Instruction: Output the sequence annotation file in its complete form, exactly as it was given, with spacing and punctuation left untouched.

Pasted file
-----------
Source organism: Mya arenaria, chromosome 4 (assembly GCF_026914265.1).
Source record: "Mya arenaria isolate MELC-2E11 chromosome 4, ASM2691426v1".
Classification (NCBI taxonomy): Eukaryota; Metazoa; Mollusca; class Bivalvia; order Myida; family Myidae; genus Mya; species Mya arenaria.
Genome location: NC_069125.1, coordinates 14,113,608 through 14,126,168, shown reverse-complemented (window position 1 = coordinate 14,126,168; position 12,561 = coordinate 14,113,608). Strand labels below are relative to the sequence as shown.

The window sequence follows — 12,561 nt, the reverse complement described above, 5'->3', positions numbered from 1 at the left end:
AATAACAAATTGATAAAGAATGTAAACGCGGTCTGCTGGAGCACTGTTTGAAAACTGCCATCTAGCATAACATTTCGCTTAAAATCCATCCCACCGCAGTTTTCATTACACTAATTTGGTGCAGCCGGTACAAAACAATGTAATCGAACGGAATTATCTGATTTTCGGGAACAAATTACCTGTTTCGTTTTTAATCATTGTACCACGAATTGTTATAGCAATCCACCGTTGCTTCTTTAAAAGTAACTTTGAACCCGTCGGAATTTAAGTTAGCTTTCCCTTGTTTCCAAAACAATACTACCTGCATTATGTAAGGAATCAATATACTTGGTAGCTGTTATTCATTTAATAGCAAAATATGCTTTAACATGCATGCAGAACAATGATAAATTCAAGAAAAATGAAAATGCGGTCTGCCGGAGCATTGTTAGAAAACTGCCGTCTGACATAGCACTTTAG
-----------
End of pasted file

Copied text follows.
Source organism: Mya arenaria, chromosome 4 (assembly GCF_026914265.1).
Source record: "Mya arenaria isolate MELC-2E11 chromosome 4, ASM2691426v1".
Classification (NCBI taxonomy): Eukaryota; Metazoa; Mollusca; class Bivalvia; order Myida; family Myidae; genus Mya; species Mya arenaria.
Genome location: NC_069125.1, coordinates 14,113,608 through 14,126,168, shown reverse-complemented (window position 1 = coordinate 14,126,168; position 12,561 = coordinate 14,113,608). Strand labels below are relative to the sequence as shown.

The window sequence follows — 12,561 nt, the reverse complement described above, 5'->3', positions numbered from 1 at the left end:
AATAACAAATTGATAAAGAATGTAAACGCGGTCTGCTGGAGCACTGTTTGAAAACTGCCATCTAGCATAACATTTCGCTTAAAATCCATCCCACCGCAGTTTTCATTACACTAATTTGGTGCAGCCGGTACAAAACAATGTAATCGAACGGAATTATCTGATTTTCGGGAACAAATTACCTGTTTCGTTTTTAATCATTGTACCACGAATTGTTATAGCAATCCACCGTTGCTTCTTTAAAAGTAACTTTGAACCCGTCGGAATTTAAGTTAGCTTTCCCTTGTTTCCAAAACAATACTACCTGCATTATGTAAGGAATCAATATACTTGGTAGCTGTTATTCATTTAATAGCAAAATATGCTTTAACATGCATGCAGAACAATGATAAATTCAAGAAAAATGAAAATGCGGTCTGCCGGAGCATTGTTAGAAAACTGCCGTCTGACATAGCACTTTAG